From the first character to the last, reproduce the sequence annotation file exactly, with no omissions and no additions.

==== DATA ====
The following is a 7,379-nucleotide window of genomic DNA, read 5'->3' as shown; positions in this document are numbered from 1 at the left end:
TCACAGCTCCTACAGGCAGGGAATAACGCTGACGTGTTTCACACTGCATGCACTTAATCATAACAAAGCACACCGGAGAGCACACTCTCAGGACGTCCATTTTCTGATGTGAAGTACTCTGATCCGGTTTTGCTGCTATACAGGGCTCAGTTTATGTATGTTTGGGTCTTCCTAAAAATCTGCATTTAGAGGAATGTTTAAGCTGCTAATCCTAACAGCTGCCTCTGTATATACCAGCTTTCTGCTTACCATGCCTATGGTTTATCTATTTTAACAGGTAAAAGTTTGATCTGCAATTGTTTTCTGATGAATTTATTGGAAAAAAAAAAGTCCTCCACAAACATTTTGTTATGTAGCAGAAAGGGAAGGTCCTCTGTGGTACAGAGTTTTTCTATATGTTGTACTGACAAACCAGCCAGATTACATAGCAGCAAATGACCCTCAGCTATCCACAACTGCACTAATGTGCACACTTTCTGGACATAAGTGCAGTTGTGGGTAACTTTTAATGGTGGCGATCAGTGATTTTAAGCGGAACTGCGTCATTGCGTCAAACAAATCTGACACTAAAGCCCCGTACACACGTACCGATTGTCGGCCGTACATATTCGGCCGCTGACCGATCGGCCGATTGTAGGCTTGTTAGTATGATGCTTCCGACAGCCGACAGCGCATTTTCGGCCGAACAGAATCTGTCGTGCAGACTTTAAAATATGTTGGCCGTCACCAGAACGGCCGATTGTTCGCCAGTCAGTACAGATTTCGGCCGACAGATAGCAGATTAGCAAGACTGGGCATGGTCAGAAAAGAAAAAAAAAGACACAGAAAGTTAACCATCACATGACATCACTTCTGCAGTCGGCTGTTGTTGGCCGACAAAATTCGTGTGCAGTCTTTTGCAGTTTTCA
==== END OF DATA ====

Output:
The following is a 7,379-nucleotide window of genomic DNA, read 5'->3' as shown; positions in this document are numbered from 1 at the left end:
TCACAGCTCCTACAGGCAGGGAATAACGCTGACGTGTTTCACACTGCATGCACTTAATCATAACAAAGCACACCGGAGAGCACACTCTCAGGACGTCCATTTTCTGATGTGAAGTACTCTGATCCGGTTTTGCTGCTATACAGGGCTCAGTTTATGTATGTTTGGGTCTTCCTAAAAATCTGCATTTAGAGGAATGTTTAAGCTGCTAATCCTAACAGCTGCCTCTGTATATACCAGCTTTCTGCTTACCATGCCTATGGTTTATCTATTTTAACAGGTAAAAGTTTGATCTGCAATTGTTTTCTGATGAATTTATTGGAAAAAAAAAAGTCCTCCACAAACATTTTGTTATGTAGCAGAAAGGGAAGGTCCTCTGTGGTACAGAGTTTTTCTATATGTTGTACTGACAAACCAGCCAGATTACATAGCAGCAAATGACCCTCAGCTATCCACAACTGCACTAATGTGCACACTTTCTGGACATAAGTGCAGTTGTGGGTAACTTTTAATGGTGGCGATCAGTGATTTTAAGCGGAACTGCGTCATTGCGTCAAACAAATCTGACACTAAAGCCCCGTACACACGTACCGATTGTCGGCCGTACATATTCGGCCGCTGACCGATCGGCCGATTGTAGGCTTGTTAGTATGATGCTTCCGACAGCCGACAGCGCATTTTCGGCCGAACAGAATCTGTCGTGCAGACTTTAAAATATGTTGGCCGTCACCAGAACGGCCGATTGTTCGCCAGTCAGTACAGATTTCGGCCGACAGATAGCAGATTAGCAAGACTGGGCATGGTCAGAAAAGAAAAAAAAAGACACAGAAAGTTAACCATCACATGACATCACTTCTGCAGTCGGCTGTTGTTGGCCGACAAAATTCGTGTGCAGTCTTTTGCAGTTTTCA